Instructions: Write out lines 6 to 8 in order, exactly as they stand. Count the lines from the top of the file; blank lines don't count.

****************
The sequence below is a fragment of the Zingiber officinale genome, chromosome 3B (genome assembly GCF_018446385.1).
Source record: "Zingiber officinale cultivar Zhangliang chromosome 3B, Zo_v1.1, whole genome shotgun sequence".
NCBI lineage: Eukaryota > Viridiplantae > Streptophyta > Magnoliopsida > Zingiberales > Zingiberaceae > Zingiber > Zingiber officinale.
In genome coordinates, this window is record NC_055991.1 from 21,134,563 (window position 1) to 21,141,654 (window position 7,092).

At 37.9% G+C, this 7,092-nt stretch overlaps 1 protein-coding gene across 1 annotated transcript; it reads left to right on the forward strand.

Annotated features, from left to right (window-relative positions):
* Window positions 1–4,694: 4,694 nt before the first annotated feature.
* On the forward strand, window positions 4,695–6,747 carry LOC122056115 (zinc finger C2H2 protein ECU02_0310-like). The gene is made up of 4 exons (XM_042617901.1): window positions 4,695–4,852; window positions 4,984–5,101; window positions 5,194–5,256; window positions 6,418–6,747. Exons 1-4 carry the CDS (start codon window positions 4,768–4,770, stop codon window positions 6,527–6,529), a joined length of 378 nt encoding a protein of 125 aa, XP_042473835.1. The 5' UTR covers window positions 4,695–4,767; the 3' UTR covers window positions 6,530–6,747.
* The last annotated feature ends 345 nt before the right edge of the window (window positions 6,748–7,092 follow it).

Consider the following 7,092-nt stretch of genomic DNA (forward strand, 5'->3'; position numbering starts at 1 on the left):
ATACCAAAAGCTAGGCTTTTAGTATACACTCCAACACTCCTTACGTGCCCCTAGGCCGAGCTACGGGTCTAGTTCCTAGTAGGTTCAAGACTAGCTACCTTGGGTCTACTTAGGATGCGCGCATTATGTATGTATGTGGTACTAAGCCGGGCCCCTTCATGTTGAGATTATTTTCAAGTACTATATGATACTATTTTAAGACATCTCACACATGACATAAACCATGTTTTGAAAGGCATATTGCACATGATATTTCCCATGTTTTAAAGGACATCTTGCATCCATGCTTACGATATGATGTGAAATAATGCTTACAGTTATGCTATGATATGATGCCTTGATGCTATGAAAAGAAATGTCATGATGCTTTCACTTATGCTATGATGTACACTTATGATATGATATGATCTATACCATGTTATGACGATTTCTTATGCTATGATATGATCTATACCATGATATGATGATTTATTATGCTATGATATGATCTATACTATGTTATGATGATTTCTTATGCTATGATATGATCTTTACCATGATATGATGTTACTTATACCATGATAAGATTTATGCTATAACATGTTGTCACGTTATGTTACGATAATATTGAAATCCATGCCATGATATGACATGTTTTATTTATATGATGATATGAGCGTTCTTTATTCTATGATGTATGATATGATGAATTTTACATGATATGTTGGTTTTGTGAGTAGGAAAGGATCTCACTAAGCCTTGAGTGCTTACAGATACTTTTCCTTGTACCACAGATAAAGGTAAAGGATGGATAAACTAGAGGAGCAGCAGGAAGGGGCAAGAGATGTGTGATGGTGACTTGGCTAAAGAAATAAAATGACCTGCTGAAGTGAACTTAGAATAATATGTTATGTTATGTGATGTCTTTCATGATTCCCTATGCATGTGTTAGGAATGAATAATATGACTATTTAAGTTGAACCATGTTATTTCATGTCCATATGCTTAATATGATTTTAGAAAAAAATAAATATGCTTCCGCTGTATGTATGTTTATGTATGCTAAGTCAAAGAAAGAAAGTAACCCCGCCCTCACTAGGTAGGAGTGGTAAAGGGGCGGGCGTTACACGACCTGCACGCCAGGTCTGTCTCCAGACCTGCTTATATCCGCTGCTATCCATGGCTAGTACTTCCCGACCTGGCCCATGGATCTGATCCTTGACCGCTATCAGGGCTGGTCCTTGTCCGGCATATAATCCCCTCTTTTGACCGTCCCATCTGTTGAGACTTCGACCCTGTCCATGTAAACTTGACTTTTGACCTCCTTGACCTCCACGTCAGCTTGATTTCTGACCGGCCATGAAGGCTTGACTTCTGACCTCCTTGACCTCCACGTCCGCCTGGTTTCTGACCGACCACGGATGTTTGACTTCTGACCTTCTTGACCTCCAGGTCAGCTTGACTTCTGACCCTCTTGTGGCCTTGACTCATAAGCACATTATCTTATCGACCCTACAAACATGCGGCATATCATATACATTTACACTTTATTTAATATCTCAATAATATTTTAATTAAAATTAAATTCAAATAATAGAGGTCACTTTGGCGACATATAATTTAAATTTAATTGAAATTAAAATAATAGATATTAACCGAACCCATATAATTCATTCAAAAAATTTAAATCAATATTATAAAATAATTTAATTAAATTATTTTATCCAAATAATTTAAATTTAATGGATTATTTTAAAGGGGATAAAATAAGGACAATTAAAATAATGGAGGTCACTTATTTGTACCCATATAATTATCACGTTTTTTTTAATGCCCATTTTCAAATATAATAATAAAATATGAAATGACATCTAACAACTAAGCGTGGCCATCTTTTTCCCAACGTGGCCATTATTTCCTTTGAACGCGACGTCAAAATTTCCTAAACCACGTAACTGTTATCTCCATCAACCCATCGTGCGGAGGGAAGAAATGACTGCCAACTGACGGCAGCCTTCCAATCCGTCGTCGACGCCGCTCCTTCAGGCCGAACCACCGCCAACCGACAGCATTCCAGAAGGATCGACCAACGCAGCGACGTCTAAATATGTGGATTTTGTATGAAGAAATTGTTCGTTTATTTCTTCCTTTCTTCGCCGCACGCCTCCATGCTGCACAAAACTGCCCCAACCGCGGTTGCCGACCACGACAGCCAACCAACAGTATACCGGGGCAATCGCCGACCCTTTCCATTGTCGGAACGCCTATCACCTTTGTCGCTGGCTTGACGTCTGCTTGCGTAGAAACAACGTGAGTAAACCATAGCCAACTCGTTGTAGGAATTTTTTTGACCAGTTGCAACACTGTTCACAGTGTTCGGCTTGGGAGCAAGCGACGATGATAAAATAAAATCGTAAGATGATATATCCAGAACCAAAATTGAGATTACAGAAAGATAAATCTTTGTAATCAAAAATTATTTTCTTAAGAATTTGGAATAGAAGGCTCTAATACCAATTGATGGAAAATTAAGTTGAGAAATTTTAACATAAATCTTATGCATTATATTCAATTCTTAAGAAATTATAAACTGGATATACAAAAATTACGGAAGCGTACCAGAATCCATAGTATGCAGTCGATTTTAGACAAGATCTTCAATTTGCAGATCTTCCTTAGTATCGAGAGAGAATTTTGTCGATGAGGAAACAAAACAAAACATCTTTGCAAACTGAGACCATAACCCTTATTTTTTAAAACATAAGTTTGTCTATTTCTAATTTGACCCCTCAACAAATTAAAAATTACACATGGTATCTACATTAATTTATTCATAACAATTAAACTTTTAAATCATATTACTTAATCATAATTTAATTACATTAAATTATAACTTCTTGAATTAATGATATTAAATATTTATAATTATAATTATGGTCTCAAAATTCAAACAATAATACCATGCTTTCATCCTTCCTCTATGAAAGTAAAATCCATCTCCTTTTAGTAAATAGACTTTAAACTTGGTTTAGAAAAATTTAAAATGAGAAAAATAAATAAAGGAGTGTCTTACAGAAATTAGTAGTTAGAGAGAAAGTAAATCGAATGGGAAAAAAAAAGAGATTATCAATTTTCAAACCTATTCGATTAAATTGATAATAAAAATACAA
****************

Annotated features, from left to right (window-relative positions):
* Window positions 1–4,694: 4,694 nt before the first annotated feature.
* On the forward strand, window positions 4,695–6,747 carry LOC122056115 (zinc finger C2H2 protein ECU02_0310-like). The gene is made up of 4 exons (XM_042617901.1): window positions 4,695–4,852; window positions 4,984–5,101; window positions 5,194–5,256; window positions 6,418–6,747. Exons 1-4 carry the CDS (start codon window positions 4,768–4,770, stop codon window positions 6,527–6,529), a joined length of 378 nt encoding a protein of 125 aa, XP_042473835.1. The 5' UTR covers window positions 4,695–4,767; the 3' UTR covers window positions 6,530–6,747.